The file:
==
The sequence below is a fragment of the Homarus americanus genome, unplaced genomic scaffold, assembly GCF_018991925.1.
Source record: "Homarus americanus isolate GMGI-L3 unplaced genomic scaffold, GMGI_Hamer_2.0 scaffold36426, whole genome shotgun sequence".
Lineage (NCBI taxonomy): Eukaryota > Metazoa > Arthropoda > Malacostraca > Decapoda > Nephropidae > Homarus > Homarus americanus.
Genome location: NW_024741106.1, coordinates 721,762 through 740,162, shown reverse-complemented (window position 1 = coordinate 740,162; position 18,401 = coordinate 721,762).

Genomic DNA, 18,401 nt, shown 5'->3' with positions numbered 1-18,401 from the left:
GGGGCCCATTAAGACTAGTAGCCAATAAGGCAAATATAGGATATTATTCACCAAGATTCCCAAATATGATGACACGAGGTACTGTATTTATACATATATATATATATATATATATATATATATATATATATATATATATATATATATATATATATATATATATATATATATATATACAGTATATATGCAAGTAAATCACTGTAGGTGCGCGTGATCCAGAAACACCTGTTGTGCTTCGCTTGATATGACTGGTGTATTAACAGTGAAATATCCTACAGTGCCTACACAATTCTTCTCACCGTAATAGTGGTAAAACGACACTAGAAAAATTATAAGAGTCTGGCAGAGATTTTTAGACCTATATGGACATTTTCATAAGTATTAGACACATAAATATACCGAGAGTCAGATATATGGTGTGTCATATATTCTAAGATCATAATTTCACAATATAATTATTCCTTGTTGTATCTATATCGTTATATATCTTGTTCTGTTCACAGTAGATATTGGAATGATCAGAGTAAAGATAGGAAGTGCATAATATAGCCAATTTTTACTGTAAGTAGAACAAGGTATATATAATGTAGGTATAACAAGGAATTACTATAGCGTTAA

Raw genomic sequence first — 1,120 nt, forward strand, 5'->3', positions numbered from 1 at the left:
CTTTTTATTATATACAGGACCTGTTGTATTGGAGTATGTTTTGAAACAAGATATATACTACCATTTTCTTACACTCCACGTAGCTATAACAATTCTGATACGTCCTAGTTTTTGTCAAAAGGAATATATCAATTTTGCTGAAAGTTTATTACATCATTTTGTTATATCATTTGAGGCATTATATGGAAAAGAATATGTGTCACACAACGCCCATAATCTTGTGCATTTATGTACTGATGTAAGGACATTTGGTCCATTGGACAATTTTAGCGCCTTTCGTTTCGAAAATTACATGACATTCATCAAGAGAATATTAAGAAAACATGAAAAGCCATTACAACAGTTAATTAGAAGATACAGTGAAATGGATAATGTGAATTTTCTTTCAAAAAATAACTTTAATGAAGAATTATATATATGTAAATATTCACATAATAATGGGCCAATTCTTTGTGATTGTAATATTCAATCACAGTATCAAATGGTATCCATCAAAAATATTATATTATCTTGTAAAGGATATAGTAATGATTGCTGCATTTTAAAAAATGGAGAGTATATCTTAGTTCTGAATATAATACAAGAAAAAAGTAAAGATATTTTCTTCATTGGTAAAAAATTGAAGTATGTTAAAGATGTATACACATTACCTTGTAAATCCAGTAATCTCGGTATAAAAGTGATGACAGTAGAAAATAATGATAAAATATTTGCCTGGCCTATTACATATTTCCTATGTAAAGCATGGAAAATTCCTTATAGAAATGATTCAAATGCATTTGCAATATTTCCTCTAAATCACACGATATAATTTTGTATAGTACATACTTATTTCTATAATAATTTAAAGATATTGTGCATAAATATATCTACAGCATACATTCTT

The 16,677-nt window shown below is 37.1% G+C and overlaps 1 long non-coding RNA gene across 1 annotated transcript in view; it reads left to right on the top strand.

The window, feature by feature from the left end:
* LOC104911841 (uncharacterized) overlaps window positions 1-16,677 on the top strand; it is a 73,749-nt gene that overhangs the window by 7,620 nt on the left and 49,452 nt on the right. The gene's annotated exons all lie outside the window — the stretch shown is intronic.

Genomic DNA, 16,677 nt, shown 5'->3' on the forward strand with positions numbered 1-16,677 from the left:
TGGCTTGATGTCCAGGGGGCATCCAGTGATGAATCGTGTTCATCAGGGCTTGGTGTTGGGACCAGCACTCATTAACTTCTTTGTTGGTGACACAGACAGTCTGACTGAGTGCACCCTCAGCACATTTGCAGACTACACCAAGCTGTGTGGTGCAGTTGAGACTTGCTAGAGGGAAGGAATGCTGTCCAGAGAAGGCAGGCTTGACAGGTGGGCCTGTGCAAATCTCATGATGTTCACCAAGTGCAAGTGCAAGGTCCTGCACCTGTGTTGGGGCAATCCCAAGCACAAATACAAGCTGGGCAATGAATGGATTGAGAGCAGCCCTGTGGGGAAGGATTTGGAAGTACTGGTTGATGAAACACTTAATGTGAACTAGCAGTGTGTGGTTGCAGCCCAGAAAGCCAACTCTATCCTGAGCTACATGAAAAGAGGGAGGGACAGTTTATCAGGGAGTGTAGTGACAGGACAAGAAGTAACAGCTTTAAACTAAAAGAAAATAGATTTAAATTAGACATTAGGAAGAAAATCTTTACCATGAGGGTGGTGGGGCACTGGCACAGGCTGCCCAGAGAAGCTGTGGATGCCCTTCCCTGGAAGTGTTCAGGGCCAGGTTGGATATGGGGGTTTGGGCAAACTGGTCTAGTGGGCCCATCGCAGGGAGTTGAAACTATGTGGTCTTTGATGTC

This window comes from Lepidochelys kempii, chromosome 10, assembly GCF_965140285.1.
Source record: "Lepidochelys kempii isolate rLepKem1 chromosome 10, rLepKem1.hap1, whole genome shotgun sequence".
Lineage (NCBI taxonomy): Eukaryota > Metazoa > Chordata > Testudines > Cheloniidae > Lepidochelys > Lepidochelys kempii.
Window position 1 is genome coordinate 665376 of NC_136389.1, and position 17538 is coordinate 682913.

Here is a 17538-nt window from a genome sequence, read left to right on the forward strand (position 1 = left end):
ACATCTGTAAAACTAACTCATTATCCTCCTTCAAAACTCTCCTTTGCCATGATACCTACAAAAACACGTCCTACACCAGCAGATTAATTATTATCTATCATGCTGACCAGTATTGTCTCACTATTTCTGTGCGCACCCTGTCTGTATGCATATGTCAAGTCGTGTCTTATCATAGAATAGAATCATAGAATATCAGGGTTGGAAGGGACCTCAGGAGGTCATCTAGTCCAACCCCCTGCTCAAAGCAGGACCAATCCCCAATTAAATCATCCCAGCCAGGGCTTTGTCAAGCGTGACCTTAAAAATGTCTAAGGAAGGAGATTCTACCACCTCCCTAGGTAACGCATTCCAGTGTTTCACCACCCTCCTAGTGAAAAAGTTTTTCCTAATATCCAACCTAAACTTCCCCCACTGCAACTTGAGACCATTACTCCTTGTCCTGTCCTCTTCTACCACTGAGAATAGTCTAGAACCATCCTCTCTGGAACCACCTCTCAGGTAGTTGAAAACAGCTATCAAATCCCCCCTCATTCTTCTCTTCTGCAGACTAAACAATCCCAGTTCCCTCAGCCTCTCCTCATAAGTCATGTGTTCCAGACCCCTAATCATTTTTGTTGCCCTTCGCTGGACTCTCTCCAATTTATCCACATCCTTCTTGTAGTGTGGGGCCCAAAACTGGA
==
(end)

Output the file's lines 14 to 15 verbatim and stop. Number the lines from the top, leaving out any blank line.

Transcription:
This window comes from Lepidochelys kempii, chromosome 10, assembly GCF_965140285.1.
Source record: "Lepidochelys kempii isolate rLepKem1 chromosome 10, rLepKem1.hap1, whole genome shotgun sequence".